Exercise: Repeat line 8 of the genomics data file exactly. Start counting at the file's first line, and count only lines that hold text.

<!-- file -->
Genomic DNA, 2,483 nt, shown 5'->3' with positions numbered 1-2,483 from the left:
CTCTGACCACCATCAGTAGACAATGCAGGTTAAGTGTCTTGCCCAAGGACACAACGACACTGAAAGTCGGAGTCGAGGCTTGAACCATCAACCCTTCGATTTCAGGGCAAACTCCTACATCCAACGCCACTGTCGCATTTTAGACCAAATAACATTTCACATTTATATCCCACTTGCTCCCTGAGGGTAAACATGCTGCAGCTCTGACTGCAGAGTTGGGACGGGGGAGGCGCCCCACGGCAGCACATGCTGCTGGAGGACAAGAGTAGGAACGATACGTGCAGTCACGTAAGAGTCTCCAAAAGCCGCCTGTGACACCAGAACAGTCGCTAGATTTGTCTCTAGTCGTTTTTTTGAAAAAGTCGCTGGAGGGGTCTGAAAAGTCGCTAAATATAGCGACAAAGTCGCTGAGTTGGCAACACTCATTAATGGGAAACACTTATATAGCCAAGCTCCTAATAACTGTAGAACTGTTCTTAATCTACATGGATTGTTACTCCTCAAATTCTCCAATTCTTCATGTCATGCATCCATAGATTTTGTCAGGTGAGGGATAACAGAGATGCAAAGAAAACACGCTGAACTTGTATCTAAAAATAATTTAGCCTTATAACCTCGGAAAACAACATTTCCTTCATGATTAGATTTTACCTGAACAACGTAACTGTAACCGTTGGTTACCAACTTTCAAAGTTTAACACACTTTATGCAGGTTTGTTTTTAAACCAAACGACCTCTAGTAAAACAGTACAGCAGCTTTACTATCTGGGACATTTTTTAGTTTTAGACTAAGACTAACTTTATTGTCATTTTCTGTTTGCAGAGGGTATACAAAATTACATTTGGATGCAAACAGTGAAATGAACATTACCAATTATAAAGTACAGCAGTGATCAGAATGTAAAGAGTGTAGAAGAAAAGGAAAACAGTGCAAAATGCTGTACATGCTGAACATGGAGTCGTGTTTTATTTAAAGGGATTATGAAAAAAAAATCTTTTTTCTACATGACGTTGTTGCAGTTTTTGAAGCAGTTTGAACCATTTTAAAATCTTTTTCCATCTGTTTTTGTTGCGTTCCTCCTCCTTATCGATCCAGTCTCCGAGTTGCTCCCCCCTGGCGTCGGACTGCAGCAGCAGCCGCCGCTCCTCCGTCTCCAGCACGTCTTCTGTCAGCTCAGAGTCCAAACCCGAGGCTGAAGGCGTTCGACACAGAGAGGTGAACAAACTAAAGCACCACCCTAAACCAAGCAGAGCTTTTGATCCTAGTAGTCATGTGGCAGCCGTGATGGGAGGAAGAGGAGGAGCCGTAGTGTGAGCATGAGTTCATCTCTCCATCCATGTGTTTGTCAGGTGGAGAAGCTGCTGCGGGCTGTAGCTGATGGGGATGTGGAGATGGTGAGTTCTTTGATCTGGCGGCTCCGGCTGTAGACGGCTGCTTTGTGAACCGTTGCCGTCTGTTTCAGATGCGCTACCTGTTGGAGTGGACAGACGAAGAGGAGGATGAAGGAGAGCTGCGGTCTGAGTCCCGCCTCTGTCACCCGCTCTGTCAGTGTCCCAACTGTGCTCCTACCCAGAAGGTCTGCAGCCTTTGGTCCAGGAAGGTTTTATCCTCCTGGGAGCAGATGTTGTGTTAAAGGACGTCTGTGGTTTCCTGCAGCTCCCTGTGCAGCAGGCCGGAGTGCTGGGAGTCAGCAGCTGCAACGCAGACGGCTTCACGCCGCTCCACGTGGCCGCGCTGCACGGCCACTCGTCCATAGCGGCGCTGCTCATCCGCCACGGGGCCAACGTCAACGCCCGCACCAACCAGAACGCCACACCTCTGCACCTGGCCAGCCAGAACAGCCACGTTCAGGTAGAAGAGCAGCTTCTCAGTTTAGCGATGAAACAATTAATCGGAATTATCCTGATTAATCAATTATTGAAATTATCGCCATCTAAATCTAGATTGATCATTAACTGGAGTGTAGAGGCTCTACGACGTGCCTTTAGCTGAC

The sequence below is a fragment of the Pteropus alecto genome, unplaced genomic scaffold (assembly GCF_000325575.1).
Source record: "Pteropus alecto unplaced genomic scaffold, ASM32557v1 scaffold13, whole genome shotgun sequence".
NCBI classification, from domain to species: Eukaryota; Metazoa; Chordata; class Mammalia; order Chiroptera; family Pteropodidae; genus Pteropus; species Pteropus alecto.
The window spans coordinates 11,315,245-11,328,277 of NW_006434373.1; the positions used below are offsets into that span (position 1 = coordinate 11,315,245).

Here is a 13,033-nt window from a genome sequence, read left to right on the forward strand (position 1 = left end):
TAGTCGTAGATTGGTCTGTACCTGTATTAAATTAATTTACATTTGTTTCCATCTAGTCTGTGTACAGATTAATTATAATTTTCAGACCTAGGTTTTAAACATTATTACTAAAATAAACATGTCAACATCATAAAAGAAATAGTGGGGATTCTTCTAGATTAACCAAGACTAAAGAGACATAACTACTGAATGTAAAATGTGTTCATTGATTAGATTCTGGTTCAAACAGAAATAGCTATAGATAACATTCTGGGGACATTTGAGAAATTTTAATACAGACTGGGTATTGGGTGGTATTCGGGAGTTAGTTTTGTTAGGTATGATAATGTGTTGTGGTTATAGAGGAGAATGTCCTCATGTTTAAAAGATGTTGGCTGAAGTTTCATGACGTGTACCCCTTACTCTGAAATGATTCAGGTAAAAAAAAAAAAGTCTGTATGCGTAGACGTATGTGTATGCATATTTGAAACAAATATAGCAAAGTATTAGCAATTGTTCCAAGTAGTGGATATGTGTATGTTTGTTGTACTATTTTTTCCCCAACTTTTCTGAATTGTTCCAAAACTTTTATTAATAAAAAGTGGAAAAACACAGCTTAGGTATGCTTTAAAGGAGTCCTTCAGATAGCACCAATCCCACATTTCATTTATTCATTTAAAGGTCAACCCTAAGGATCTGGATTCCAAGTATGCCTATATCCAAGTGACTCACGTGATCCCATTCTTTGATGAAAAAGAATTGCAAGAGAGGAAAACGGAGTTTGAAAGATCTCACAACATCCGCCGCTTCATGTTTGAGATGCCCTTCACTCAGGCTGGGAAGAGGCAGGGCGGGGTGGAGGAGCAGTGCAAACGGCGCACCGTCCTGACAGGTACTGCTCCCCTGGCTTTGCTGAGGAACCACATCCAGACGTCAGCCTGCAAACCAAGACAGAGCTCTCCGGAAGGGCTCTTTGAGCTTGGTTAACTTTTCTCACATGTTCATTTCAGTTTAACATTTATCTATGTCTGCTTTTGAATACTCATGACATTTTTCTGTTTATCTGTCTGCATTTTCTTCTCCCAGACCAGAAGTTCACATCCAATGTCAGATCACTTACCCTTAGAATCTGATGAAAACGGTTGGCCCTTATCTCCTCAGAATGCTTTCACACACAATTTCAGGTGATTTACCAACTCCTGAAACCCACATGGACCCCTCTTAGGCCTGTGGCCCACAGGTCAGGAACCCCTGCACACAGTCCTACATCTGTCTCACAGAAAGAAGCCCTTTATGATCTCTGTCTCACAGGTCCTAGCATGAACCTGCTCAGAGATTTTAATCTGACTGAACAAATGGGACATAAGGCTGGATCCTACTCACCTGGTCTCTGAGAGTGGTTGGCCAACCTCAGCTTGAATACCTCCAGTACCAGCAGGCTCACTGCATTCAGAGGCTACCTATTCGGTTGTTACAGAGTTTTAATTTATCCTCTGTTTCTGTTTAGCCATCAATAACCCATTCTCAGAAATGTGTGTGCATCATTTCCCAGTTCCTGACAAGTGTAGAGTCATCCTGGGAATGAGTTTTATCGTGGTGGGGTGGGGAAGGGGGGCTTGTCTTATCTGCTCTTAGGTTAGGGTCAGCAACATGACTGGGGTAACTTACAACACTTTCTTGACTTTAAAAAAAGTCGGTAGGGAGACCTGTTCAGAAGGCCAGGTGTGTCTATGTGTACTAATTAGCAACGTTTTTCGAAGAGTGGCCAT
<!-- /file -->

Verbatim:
TAGTCGTAGATTGGTCTGTACCTGTATTAAATTAATTTACATTTGTTTCCATCTAGTCTGTGTACAGATTAATTATAATTTTCAGACCTAGGTTTTAAACATTATTACTAAAATAAACATGTCAACATCATAAAAGAAATAGTGGGGATTCTTCTAGATTAACCAAGACTAAAGAGACATAACTACTGAATGTAAAATGTGTTCATTGATTAGATTCTGGTTCAAACAGAAATAGCTATAGATAACATTCTGGGGACATTTGAGAAATTTTAATACAGACTGGGTATTGGGTGGTATTCGGGAGTTAGTTTTGTTAGGTATGATAATGTGTTGTGGTTATAGAGGAGAATGTCCTCATGTTTAAAAGATGTTGGCTGAAGTTTCATGACGTGTACCCCTTACTCTGAAATGATTCAGGTAAAAAAAAAAAAGTCTGTATGCGTAGACGTATGTGTATGCATATTTGAAACAAATATAGCAAAGTATTAGCAATTGTTCCAAGTAGTGGATATGTGTATGTTTGTTGTACTATTTTTTCCCCAACTTTTCTGAATTGTTCCAAAACTTTTATTAATAAAAAGTGGAAAAACACAGCTTAGGTATGCTTTAAAGGAGTCCTTCAGATAGCACCAATCCCACATTTCATTTATTCATTTAAAGGTCAACCCTAAGGATCTGGATTCCAAGTATGCCTATATCCAAGTGACTCACGTGATCCCATTCTTTGATGAAAAAGAATTGCAAGAGAGGAAAACGGAGTTTGAAAGATCTCACAACATCCGCCGCTTCATGTTTGAGATGCCCTTCACTCAGGCTGGGAAGAGGCAGGGCGGGGTGGAGGAGCAGTGCAAACGGCGCACCGTCCTGACAGGTACTGCTCCCCTGGCTTTGCTGAGGAACCACATCCAGACGTCAGCCTGCAAACCAAGACAGAGCTCTCCGGAAGGGCTCTTTGAGCTTGGTTAACTTTTCTCACATGTTCATTTCAGTTTAACATTTATCTATGTCTGCTTTTGAATACTCATGACATTTTTCTGTTTATCTGTCTGCATTTTCTTCTCCCAGACCAGAAGTTCACATCCAATGTCAGATCACTTACCCTTAGAATCTGATGAAAACGGTTGGCCCTTATCTCCTCAGAATGCTTTCACACACAATTTCAGGTGATTTACCAACTCCTGAAACCCACATGGACCCCTCTTAGGCCTGTGGCCCACAGGTCAGGAACCCCTGCACACAGTCCTACATCTGTCTCACAGAAAGAAGCCCTTTATGATCTCTGTCTCACAGGTCCTAGCATGAACCTGCTCAGAGATTTTAATCTGACTGAACAAATGGGACATAAGGCTGGATCCTACTCACCTGGTCTCTGAGAGTGGTTGGCCAACCTCAGCTTGAATACCTCCAGTACCAGCAGGCTCACTGCATTCAGAGGCTACCTATTCGGTTGTTACAGAGTTTTAATTTATCCTCTGTTTCTGTTTAGCCATCAATAACCCATTCTCAGAAATGTGTGTGCATCATTTCCCAGTTCCTGACAAGTGTAGAGTCATCCTGGGAATGAGTTTTATCGTGGTGGGGTGGGGAAGGGGGGCTTGTCTTATCTGCTCTTAGGTTAGGGTCAGCAACATGACTGGGGTAACTTACAACACTTTCTTGACTTTAAAAAAAGTCGGTAGGGAGACCTGTTCAGAAGGCCAGGTGTGTCTATGTGTACTAATTAGCAACGTTTTTCGAAGAGTGGCCAT